Airbnb providers hit with fees, restrictions under new Mountain View law

Mountain View residents offering short-term rentals on their properties will need to pay the city for that privilege after a new ordinance took effect last month.

The city council last October introduced an ordinance that establishes operating standards for such rentals, which are often conducted through online platforms like Airbnb. Under the new law, property owners offering short-term rentals (STRs) beginning July 1 were required to register with the city.

The process carries a host of fees. For starters, the city requires $165 annually for registration, which officials said is “designed to recover the city’s cost of regulating STRs.” Guests and renters also are subject to the city’s transient occupancy tax, equivalent to 10% of the rental costs. And renters must pay for an annual business license fee.

Such regulation stems from residents’ concerns in recent years that the proliferation of Airbnb rentals was adversely impacting neighborhoods by bringing excessive traffic, parking and noise.

Los Altos doesn’t allow any residential short-term rentals, defined as stays less than 30 days. The city council in May 2018 adopted an ordinance prohibiting such rentals, with the exception of hotels.

While Mountain View’s law allows unlimited hosted rentals where the operator is present on-site, the city limits unhosted rentals – where the owner is not present – to a maximum of 60 nights annually.

Unhosted rentals have sometimes resulted in parties generating noise, trash and overflow parking. The new law prohibits “special events, weddings, parties, corporate gatherings, and other similar events which have the potential to cause traffic, parking, noise, trash, or other impacts in the neighborhood are allowed at the short-term rental property during the short-term rental,” the ordinance states.

In addition, STR operators must provide the city and their neighbors with the contact information for a local person able to respond to concerns and complaints within 60 minutes. The city can revoke registration and prohibit a property from being used for failure to comply with regulations.

Operating without registration will result in a first-notice warning with 30 days to comply, followed by a $500 fine with the second notice and a $1,000 fine with the third notice. Operating with revoked or denied registration, or exceeding the 60-night limit for absentee operators can result in fines of $500 per day.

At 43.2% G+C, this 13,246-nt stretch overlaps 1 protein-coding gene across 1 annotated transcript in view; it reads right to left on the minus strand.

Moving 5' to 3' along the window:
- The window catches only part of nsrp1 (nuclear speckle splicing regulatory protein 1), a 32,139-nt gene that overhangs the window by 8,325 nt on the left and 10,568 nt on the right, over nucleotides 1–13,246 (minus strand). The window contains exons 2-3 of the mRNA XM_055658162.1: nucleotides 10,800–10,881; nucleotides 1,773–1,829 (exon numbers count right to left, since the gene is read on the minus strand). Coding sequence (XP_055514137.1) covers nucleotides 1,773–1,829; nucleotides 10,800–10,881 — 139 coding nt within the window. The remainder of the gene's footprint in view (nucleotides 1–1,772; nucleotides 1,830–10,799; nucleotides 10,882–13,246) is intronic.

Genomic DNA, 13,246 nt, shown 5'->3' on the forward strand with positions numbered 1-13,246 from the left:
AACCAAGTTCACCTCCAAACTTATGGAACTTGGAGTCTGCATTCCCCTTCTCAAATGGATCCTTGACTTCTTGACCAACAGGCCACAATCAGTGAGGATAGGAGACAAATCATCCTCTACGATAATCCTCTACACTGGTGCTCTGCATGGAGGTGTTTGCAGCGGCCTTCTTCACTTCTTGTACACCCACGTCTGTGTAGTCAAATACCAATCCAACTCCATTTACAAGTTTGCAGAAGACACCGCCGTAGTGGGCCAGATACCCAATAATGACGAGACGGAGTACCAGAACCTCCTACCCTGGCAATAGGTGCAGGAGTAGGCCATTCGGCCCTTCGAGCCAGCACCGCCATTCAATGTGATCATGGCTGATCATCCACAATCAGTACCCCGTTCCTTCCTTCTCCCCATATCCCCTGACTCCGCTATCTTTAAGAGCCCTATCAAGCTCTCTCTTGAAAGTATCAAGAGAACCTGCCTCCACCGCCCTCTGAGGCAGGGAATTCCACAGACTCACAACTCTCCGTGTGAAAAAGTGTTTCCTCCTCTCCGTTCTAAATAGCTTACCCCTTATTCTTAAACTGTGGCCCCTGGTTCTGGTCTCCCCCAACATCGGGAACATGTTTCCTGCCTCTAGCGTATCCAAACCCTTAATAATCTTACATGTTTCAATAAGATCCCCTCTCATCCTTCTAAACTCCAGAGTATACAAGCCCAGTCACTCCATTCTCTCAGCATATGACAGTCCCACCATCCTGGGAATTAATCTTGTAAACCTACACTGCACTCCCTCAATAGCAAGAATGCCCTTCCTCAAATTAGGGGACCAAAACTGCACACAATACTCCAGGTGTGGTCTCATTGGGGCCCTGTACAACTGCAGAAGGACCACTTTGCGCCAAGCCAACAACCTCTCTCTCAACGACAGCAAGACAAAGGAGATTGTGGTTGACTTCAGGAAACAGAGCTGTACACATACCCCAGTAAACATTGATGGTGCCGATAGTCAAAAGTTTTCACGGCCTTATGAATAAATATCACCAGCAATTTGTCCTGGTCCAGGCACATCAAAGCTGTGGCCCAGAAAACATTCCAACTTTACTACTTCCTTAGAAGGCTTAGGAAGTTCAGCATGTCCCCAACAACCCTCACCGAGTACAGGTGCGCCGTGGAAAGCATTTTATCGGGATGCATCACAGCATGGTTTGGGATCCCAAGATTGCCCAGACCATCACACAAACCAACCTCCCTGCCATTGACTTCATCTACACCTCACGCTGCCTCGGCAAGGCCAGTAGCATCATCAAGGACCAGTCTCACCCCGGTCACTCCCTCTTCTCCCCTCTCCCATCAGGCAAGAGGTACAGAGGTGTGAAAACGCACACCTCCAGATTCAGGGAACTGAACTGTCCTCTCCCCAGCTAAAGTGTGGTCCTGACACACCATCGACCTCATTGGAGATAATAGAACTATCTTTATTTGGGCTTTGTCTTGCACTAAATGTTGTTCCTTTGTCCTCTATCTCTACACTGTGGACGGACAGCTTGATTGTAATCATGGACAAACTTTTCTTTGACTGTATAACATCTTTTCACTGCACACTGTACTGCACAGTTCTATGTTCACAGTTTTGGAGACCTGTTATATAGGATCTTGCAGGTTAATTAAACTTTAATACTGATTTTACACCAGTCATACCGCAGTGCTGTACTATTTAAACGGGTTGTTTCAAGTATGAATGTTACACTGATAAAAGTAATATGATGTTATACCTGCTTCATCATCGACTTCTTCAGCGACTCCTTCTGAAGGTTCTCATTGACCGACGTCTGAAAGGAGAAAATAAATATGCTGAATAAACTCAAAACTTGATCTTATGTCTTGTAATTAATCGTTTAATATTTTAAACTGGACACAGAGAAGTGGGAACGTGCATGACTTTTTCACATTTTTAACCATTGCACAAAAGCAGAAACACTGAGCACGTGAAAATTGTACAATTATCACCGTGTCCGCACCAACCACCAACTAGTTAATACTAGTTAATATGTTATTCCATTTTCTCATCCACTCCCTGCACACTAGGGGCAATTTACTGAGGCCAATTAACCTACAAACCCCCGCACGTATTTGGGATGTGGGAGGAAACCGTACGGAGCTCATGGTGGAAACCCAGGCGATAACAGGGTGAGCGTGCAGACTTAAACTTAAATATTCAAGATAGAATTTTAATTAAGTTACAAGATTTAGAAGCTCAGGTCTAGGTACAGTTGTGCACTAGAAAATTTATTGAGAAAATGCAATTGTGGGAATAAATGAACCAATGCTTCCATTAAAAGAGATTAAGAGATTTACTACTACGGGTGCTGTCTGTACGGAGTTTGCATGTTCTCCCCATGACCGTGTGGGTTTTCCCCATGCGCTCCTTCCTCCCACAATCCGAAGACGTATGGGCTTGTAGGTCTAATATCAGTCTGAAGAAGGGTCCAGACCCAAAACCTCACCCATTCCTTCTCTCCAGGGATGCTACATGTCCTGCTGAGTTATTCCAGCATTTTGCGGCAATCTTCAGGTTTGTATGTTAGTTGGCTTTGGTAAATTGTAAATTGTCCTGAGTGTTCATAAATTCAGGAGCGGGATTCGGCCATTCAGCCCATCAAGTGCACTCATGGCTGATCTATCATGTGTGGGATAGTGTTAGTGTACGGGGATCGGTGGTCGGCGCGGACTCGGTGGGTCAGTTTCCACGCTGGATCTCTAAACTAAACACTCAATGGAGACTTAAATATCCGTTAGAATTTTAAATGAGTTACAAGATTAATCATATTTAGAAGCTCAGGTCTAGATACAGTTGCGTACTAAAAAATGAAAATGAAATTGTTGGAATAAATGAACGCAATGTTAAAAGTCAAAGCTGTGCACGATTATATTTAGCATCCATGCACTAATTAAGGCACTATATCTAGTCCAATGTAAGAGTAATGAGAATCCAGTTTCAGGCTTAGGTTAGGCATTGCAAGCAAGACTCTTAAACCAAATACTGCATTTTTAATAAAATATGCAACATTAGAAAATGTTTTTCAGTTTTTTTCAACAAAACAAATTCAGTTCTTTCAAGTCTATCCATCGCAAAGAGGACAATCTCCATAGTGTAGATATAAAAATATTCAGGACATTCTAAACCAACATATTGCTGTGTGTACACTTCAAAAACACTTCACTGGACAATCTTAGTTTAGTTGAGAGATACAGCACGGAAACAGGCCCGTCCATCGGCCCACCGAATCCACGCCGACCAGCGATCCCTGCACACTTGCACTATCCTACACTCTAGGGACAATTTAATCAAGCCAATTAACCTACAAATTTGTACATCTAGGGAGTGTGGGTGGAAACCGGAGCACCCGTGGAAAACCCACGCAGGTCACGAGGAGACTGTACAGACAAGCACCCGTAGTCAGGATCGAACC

Shonda Ranson, the city’s communications coordinator, said Mountain View has more than 800 STR operators listed on various platforms over the past year, but only one had fully registered as of last week.

The city has extended a grace period to Sept. 1 to allow for registration “before we start checking for compliance,” she said.

Back to the drawing board: After feedback from Planning Commission, two developers to revisit designs

With a full dais that included new member David Marek, the Los Altos Planning Commission reviewed two proposed housing projects last week and gave feedback that ultimately encouraged the respective developers to return to the commission with updated plans.

Local residents took issue with both projects – one at 376 First St. and the other at 4898 El Camino Real – for the same reasons: lack of parking, the inclusion a rooftop deck, inconsistent design compared with other city housing developments and the number of affordable units.

Often a hit, this time a miss

The commission considered the proposal for the multifamily development at 376 First St. for the first time at its Aug. 1 meeting. Brett Bailey of the Dahlin Group architecture firm spoke on behalf of applicant Jan Unlu, introducing a condo complex comprising 15 units spread across four stories – eight one-bedroom and seven two-bedroom condos. Bailey’s design features a common roof deck and one level of underground parking with a mechanical lift system.

Currently, the site is home to the single-story Ristorante Bella Vita and 10 parking spaces. Three affordable units are included in the plan in exchange for height, setback and parking incentives and waivers.

Bailey reminded the commission that this was not Dahlin’s first rodeo: Los Altos Gardens and 100 First St., two projects Commissioner Ronit Bodner noted are often used as examples of good architecture in town, were also designed by the Pleasanton-based firm.

The contemporary gable look Bailey aimed for in his 376 First design is not similar to the firm’s other projects. While he considered it the more conservative design – an earlier iteration he tried to make “boxy and fun” received mixed reviews from colleagues, the senior associate admitted – multiple commissioners argued that the usual Dahlin Group quality just wasn’t there.

“There are a lot of good elements, with the material palette (showing) promise,” Commissioner Doo Ho Lee said. “I like the (use of) real wood, but there’s a loss of opportunity in having no entry on First Street. It’s not welcoming.”